This report describes a groundbreaking military–civilian collaboration that benefits from an Army and Department of Defense (DoD) big data business intelligence platform called the Person-Event Data Environment (PDE). The PDE is a consolidated data repository that contains unclassified but sensitive manpower, training, financial, health, and medical records covering U.S. Army personnel (Active Duty, Reserve, and National Guard), civilian contractors, and military dependents. These unique data assets provide a veridical timeline capturing each soldier’s military experience from entry to separation from the armed forces. The PDE was designed to afford unprecedented cost-efficiencies by bringing researchers and military scientists to a single computerized repository rather than porting vast data resources to individual laboratories. With funding from the Robert Wood Johnson Foundation, researchers from the University of Pennsylvania Positive Psychology Center joined forces with the U.S. Army Research Facilitation Laboratory, forming the scientific backbone of the military–civilian collaboration. This unparalleled opportunity was necessitated by a growing need to learn more about relations between psychological and health assets and health outcomes, including healthcare utilization and costs—issues of major importance for both military and civilian population health. The PDE represents more than 100 times the population size and many times the number of linked variables covered by the nation’s leading sources of population health data (e.g., the National Health and Nutrition Examination Survey). Following extensive Army vetting procedures, civilian researchers can mine the PDE’s trove of information using a suite of statistical packages made available in a Citrix Virtual Desktop. A SharePoint collaboration and governance management environment ensures user compliance with federal and DoD regulations concerning human subjects’ protections and also provides a secure portal for multisite collaborations. Taking similarities and differences between military and civilian populations into account, PDE studies can provide much more detailed insight into health-related questions of broad societal concern. Finding ways to make the rich repository of digitized information in the PDE available through military–civilian collaboration can help solve critical medical and behavioral issues affecting the health and well-being of our nations’ military and civilian populations.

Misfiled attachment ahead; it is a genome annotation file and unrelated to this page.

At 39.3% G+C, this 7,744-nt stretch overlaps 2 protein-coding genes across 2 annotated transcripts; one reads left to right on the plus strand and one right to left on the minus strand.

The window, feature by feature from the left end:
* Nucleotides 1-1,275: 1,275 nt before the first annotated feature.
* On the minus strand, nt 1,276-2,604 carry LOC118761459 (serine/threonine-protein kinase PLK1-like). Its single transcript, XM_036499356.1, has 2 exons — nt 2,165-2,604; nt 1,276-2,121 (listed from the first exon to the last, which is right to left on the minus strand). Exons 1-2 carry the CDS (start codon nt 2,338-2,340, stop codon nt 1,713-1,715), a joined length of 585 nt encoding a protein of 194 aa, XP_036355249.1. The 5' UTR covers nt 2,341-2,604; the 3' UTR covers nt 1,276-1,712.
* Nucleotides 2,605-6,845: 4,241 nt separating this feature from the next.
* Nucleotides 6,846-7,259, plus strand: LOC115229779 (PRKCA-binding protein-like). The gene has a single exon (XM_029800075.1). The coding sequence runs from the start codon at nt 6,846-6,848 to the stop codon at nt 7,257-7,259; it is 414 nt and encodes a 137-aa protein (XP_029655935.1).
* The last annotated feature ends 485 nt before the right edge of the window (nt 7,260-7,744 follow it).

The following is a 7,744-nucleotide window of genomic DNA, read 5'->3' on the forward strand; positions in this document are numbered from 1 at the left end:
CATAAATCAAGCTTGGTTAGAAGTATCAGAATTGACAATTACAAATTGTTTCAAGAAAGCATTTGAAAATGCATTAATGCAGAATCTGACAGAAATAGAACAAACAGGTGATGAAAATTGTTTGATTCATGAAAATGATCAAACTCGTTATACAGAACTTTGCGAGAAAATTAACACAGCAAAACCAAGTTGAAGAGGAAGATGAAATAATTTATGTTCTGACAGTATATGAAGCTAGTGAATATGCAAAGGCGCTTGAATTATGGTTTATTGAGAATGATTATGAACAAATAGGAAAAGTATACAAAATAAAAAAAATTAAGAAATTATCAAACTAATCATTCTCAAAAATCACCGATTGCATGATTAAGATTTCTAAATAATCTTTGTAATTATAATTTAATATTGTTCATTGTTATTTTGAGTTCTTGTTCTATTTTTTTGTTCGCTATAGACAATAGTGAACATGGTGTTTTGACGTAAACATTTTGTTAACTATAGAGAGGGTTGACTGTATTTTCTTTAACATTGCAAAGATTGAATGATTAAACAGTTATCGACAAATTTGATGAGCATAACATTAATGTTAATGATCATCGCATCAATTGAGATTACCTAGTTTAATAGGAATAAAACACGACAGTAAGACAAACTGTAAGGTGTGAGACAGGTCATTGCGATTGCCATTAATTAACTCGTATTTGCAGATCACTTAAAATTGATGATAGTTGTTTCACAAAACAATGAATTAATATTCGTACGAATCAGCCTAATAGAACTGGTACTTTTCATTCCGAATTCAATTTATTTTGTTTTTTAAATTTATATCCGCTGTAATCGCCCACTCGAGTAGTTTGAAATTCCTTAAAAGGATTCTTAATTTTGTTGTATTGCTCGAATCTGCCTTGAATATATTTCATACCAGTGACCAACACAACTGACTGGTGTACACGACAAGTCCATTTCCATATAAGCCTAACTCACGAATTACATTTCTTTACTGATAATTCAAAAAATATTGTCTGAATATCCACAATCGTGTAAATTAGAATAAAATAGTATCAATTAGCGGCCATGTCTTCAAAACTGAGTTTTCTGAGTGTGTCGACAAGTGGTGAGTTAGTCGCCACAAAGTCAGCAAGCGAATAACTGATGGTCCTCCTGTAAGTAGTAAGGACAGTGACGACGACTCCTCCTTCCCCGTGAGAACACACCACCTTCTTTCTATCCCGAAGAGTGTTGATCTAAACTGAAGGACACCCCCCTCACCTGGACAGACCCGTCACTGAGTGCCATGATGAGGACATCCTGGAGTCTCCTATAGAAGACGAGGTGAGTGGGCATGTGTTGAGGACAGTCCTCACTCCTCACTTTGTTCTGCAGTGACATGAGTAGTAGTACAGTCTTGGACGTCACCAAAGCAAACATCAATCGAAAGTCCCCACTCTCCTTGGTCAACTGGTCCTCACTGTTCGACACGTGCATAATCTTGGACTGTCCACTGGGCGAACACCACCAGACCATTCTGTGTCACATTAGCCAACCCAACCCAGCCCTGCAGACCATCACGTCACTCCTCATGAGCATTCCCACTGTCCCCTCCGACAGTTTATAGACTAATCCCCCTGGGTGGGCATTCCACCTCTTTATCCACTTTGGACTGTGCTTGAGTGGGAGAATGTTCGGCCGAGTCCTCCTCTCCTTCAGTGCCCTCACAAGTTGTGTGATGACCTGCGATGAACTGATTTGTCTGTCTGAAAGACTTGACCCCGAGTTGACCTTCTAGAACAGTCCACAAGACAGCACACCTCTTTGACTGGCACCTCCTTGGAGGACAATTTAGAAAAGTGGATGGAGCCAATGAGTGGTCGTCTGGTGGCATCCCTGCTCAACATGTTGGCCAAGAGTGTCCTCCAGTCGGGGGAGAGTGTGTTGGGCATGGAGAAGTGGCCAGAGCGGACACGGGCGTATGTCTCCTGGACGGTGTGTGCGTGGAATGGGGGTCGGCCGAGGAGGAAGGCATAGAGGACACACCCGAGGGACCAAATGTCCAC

Key words: electronic medical records; epidemiology; military; Person-Event Data Environment